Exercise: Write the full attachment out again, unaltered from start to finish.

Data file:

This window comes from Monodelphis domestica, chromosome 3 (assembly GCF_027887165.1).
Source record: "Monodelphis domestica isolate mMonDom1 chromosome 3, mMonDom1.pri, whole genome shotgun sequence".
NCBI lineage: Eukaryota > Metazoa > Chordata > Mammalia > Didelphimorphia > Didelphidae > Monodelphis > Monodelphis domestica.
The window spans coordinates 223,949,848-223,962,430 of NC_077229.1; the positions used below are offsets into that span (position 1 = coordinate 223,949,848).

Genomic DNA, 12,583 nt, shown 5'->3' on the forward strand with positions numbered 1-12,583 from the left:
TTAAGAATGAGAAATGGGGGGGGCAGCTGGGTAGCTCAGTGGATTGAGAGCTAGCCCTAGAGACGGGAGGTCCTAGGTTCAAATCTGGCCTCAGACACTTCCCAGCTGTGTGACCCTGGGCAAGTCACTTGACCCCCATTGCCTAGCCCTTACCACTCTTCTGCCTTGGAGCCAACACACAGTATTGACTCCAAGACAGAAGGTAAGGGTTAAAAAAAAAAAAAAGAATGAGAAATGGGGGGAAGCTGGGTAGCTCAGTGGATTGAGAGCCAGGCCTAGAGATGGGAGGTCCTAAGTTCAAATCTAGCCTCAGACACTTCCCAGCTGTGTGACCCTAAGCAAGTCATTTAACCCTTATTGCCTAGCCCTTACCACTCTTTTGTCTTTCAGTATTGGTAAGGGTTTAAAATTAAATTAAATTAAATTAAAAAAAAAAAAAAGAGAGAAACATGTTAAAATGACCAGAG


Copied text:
This window comes from Monodelphis domestica, chromosome 3 (assembly GCF_027887165.1).
Source record: "Monodelphis domestica isolate mMonDom1 chromosome 3, mMonDom1.pri, whole genome shotgun sequence".
NCBI lineage: Eukaryota > Metazoa > Chordata > Mammalia > Didelphimorphia > Didelphidae > Monodelphis > Monodelphis domestica.
The window spans coordinates 223,949,848-223,962,430 of NC_077229.1; the positions used below are offsets into that span (position 1 = coordinate 223,949,848).

Genomic DNA, 12,583 nt, shown 5'->3' on the forward strand with positions numbered 1-12,583 from the left:
TTAAGAATGAGAAATGGGGGGGGCAGCTGGGTAGCTCAGTGGATTGAGAGCTAGCCCTAGAGACGGGAGGTCCTAGGTTCAAATCTGGCCTCAGACACTTCCCAGCTGTGTGACCCTGGGCAAGTCACTTGACCCCCATTGCCTAGCCCTTACCACTCTTCTGCCTTGGAGCCAACACACAGTATTGACTCCAAGACAGAAGGTAAGGGTTAAAAAAAAAAAAAAGAATGAGAAATGGGGGGAAGCTGGGTAGCTCAGTGGATTGAGAGCCAGGCCTAGAGATGGGAGGTCCTAAGTTCAAATCTAGCCTCAGACACTTCCCAGCTGTGTGACCCTAAGCAAGTCATTTAACCCTTATTGCCTAGCCCTTACCACTCTTTTGTCTTTCAGTATTGGTAAGGGTTTAAAATTAAATTAAATTAAATTAAAAAAAAAAAAAAGAGAGAAACATGTTAAAATGACCAGAG